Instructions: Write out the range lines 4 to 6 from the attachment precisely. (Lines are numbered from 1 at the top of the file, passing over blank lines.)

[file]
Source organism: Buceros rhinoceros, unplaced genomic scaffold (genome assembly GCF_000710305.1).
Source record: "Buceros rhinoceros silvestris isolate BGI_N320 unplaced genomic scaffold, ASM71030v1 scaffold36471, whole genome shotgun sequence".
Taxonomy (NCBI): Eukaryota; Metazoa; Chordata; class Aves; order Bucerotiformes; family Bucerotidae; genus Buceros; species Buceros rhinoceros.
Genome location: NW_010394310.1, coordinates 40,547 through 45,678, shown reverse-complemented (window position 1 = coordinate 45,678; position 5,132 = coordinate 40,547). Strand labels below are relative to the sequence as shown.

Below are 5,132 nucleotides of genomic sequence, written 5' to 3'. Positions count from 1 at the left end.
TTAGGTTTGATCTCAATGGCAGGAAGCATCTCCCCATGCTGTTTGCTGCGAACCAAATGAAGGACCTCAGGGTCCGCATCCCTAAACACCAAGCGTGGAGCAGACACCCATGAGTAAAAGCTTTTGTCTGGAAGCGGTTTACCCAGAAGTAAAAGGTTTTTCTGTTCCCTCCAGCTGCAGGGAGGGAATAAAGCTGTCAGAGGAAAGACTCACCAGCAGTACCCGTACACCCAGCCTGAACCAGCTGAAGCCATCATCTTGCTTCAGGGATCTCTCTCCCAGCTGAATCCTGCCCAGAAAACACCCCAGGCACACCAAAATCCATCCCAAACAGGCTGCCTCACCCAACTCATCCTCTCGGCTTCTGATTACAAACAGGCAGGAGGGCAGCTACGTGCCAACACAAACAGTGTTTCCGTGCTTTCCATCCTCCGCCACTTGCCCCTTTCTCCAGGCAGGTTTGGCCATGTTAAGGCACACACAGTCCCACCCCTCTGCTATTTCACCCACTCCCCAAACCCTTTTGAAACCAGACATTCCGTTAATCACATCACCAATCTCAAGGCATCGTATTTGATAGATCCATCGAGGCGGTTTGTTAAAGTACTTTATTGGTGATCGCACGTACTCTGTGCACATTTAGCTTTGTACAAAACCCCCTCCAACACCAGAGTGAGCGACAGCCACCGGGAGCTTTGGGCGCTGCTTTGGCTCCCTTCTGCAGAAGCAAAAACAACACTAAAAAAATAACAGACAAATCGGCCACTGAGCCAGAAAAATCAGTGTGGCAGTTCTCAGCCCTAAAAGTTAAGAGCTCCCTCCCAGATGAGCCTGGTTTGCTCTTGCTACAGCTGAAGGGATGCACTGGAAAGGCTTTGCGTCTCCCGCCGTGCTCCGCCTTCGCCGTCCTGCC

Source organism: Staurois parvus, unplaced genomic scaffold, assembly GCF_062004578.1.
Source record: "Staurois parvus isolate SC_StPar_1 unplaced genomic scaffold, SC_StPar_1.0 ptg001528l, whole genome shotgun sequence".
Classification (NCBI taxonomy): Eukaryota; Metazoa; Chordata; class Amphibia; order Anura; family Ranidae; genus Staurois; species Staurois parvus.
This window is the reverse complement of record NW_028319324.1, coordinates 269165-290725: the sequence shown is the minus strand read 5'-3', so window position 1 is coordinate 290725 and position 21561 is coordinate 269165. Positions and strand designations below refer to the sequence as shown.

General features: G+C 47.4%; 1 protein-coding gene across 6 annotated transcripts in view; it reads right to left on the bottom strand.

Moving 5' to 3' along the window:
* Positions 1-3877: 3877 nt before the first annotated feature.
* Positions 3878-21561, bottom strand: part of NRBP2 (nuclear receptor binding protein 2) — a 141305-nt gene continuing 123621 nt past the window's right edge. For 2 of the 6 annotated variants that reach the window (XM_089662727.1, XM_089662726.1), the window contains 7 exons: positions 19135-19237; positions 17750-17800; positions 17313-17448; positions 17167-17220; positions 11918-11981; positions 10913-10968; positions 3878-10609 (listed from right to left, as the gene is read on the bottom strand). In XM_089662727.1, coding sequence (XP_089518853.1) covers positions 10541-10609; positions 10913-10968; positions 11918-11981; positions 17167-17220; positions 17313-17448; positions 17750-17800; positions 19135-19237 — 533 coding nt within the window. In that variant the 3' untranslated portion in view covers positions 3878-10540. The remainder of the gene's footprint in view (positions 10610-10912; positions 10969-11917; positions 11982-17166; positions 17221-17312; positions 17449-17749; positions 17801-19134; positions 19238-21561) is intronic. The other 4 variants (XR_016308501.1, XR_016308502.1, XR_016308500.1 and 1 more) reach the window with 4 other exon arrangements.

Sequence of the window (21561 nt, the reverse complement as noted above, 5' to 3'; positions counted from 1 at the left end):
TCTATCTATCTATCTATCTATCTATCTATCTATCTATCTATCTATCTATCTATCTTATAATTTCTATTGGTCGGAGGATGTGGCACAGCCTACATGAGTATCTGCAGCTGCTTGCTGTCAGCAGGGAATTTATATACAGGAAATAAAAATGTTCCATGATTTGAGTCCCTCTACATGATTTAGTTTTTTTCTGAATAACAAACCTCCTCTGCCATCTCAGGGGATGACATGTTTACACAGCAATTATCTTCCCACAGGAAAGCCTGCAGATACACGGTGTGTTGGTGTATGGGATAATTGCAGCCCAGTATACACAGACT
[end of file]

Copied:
Genome location: NW_010394310.1, coordinates 40,547 through 45,678, shown reverse-complemented (window position 1 = coordinate 45,678; position 5,132 = coordinate 40,547). Strand labels below are relative to the sequence as shown.

Below are 5,132 nucleotides of genomic sequence, written 5' to 3'. Positions count from 1 at the left end.
TTAGGTTTGATCTCAATGGCAGGAAGCATCTCCCCATGCTGTTTGCTGCGAACCAAATGAAGGACCTCAGGGTCCGCATCCCTAAACACCAAGCGTGGAGCAGACACCCATGAGTAAAAGCTTTTGTCTGGAAGCGGTTTACCCAGAAGTAAAAGGTTTTTCTGTTCCCTCCAGCTGCAGGGAGGGAATAAAGCTGTCAGAGGAAAGACTCACCAGCAGTACCCGTACACCCAGCCTGAACCAGCTGAAGCCATCATCTTGCTTCAGGGATCTCTCTCCCAGCTGAATCCTGCCCAGAAAACACCCCAGGCACACCAAAATCCATCCCAAACAGGCTGCCTCACCCAACTCATCCTCTCGGCTTCTGATTACAAACAGGCAGGAGGGCAGCTACGTGCCAACACAAACAGTGTTTCCGTGCTTTCCATCCTCCGCCACTTGCCCCTTTCTCCAGGCAGGTTTGGCCATGTTAAGGCACACACAGTCCCACCCCTCTGCTATTTCACCCACTCCCCAAACCCTTTTGAAACCAGACATTCCGTTAATCACATCACCAATCTCAAGGCATCGTATTTGATAGATCCATCGAGGCGGTTTGTTAAAGTACTTTATTGGTGATCGCACGTACTCTGTGCACATTTAGCTTTGTACAAAACCCCCTCCAACACCAGAGTGAGCGACAGCCACCGGGAGCTTTGGGCGCTGCTTTGGCTCCCTTCTGCAGAAGCAAAAACAACACTAAAAAAATAACAGACAAATCGGCCACTGAGCCAGAAAAATCAGTGTGGCAGTTCTCAGCCCTAAAAGTTAAGAGCTCCCTCCCAGATGAGCCTGGTTTGCTCTTGCTACAGCTGAAGGGATGCACTGGAAAGGCTTTGCGTCTCCCGCCGTGCTCCGCCTTCGCCGTCCTGCC